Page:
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New York’s Senators Say Discoveries Of Elevated Lead Levels In Schools Across New York State Are A Clear Signal That NYS Schools and Day Care Centers Need Access to Fed Grants To Test For Water Contamination 

The Recently Released Omnibus Funding Bill Allocates $20 Million For Federal Grant Program For Schools and Day Care Centers That Want to Test Drinking Water; Results Will Protect Student and Teacher Health and Help Experts Determine The Extent Of Lead Contamination in Upstate NY Schools 

Schumer & Gillibrand: Protecting Our Children’s Health Must Be Our #1 Priority

U.S. Senate Minority Leader Charles E. Schumer and U.S. Senator Kirsten Gillibrand today announced $20 million was included in the recently announced omnibus bill for a grant program to test for lead contamination in water in schools and child care centers Specifically, for the first time, the omnibus provides vital funds for a competitive grant program that was initially established by Schumer and Gillibrand’s legislation that was included in the Water Resource Development Act (WRDA) in 2016. The bill established a new $20 million federal grant program for schools that choose to test for lead, but the program had not yet been funded. New York schools and child care centers will be eligible to apply for this funding in order to test their drinking water for lead contamination.

“Our first priority must be keeping New York State children’s drinking water safe and the inclusion of this funding will do just that by giving schools and daycare centers the resources they need to test for lead in drinking water,” said Senator Schumer.  “To protect our kids from the permanent damage lead poisoning can cause to young minds, we must identify any and all sources of toxic lead in schools’ drinking water and get it out. This new $20 million in funding is a major victory for children across the country and across New York. It is past time we provide a steady stream of support for the schools in New York and around our country to test the quality of our kids’ drinking water. I will continue to push my colleagues on both sides of the aisle and in both chambers of Congress to come together and vote for this bill because parents deserve the peace of mind of knowing the water their kids are drinking is safe.”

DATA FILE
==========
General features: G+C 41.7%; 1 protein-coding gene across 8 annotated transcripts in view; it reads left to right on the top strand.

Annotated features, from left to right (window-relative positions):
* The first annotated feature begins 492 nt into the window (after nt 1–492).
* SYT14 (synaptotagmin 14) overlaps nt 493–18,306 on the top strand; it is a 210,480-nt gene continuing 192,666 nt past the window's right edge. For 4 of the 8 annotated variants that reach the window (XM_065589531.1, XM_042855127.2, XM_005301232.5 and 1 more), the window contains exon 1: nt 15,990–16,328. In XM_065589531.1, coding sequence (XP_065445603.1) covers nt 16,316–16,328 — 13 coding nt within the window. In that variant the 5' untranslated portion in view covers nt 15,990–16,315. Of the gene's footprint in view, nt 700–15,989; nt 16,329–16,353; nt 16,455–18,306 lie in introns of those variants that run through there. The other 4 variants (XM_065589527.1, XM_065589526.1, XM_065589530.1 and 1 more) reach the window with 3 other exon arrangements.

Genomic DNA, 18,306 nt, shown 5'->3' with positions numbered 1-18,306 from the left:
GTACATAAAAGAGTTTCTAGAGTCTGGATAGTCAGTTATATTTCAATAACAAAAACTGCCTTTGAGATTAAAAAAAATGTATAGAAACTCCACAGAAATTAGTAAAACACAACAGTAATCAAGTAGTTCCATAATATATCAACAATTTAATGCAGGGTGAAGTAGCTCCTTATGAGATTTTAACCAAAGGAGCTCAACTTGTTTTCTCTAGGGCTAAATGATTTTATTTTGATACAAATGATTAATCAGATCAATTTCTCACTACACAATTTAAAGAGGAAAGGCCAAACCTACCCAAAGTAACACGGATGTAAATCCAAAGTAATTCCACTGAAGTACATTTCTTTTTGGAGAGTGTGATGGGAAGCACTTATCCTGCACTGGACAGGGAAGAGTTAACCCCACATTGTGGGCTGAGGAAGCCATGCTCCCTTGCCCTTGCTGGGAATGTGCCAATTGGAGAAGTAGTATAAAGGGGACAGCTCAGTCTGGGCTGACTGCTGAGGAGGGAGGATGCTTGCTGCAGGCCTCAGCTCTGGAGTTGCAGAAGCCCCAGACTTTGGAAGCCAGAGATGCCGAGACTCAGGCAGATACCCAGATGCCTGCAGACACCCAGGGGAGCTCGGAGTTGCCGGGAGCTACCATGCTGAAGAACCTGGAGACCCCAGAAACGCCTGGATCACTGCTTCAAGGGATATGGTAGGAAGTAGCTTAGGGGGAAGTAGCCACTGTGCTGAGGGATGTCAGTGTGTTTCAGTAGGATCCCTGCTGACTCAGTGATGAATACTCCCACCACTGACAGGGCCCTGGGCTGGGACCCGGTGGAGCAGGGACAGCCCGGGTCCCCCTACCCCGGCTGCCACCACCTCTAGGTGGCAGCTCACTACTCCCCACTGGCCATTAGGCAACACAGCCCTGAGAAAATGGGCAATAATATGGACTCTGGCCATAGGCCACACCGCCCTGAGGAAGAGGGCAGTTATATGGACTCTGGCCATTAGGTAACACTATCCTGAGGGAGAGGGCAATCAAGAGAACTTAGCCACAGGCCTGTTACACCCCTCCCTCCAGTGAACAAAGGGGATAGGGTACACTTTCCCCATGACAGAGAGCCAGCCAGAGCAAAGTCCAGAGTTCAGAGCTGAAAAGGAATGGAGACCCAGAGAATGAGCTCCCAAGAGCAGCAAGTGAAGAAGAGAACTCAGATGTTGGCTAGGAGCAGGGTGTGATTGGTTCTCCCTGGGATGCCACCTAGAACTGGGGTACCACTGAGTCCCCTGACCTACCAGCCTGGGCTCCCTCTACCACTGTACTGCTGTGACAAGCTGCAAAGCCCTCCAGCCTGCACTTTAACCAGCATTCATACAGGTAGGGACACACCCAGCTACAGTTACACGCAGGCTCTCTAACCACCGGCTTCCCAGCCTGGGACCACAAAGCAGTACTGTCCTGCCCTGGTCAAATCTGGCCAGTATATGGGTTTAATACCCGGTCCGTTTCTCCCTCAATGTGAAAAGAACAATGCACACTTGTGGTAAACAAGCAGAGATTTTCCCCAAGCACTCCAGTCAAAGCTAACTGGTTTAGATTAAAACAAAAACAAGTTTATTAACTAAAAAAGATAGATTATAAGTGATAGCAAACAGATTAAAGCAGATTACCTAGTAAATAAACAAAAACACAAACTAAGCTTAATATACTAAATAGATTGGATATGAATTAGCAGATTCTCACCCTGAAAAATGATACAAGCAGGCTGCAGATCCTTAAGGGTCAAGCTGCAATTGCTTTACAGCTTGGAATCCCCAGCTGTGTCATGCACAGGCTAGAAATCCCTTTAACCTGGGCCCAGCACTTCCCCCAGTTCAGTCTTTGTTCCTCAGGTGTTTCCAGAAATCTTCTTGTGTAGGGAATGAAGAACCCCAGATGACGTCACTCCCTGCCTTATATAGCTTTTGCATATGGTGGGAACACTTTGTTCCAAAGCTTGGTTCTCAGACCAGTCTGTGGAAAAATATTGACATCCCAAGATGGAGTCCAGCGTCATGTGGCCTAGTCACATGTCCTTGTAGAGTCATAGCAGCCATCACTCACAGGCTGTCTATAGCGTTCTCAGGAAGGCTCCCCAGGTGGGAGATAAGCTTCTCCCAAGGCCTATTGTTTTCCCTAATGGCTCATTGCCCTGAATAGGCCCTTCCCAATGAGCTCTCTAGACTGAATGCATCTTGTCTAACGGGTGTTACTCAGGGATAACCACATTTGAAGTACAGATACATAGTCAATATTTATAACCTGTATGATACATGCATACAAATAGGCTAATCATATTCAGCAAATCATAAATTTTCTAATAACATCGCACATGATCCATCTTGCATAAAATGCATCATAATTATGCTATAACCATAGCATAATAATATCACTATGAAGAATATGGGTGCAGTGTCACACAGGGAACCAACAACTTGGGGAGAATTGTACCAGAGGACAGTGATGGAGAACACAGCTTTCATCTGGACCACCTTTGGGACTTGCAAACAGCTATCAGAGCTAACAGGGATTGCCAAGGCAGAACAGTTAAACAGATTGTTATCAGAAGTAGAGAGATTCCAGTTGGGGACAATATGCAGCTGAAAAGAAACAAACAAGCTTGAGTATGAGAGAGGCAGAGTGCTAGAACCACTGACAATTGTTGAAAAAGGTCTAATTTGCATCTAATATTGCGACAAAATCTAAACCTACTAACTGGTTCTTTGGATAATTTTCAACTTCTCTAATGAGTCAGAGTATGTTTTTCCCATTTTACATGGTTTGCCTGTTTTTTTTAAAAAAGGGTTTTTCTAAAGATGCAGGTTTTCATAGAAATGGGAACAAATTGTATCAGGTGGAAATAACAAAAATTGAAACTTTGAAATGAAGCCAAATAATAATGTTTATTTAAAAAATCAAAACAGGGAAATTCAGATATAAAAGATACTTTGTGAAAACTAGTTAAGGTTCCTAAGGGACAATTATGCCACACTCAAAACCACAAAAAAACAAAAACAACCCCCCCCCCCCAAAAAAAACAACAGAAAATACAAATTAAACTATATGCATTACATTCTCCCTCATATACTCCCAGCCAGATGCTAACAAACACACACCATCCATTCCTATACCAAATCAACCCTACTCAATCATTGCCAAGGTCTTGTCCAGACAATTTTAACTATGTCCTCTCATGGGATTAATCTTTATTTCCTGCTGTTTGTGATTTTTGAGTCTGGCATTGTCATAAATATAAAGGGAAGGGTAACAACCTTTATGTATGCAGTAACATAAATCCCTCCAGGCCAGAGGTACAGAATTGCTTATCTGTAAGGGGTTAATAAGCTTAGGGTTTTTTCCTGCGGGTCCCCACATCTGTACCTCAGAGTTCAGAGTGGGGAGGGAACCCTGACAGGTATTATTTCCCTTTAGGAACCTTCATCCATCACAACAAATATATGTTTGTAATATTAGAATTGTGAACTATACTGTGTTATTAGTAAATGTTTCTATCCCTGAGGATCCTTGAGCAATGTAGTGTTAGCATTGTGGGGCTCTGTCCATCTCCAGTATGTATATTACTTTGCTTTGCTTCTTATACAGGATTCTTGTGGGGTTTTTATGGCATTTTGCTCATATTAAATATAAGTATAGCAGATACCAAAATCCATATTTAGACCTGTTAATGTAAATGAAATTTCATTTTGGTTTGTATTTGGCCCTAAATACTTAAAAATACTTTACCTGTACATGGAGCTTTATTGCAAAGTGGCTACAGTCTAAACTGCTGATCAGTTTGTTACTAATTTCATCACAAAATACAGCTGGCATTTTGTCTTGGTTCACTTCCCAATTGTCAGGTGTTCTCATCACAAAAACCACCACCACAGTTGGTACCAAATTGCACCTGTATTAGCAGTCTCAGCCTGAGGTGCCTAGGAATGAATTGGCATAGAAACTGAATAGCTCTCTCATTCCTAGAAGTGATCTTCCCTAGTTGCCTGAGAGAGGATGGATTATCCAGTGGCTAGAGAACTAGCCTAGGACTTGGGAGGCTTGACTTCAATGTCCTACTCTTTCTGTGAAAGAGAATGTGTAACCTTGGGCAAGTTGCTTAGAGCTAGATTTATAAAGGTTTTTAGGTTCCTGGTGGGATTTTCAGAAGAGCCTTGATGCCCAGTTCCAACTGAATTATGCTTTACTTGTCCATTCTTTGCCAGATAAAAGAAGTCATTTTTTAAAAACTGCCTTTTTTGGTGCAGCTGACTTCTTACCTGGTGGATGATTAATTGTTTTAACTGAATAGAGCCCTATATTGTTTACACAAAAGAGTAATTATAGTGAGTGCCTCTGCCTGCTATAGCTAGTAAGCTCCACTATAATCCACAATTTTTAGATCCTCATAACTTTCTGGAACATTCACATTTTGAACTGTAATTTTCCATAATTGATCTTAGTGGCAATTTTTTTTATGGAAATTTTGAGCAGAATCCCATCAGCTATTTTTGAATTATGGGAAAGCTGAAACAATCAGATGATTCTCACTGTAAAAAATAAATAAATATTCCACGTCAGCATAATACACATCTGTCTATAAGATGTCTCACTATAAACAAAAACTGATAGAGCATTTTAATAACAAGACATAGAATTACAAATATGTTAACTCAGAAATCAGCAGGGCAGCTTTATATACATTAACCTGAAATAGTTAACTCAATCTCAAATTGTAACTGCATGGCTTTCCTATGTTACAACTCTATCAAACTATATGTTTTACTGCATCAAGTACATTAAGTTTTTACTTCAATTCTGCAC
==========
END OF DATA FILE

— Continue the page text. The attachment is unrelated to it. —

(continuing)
“No parent should have to send their child to school worried that the drinking water is tainted with lead, yet many schools in New York and across the country have not tested their drinking water for dangerous toxins because they don’t have the funding to pay for it,” said Senator Gillibrand. “Any amount of lead in drinking water can have serious developmental and health impacts on children, and we need to ensure schools have the resources they need to test their water supply. I was proud to fight for funding for lead testing in the omnibus bill and will continue to work to ensure our children have access to safe, clean drinking water.”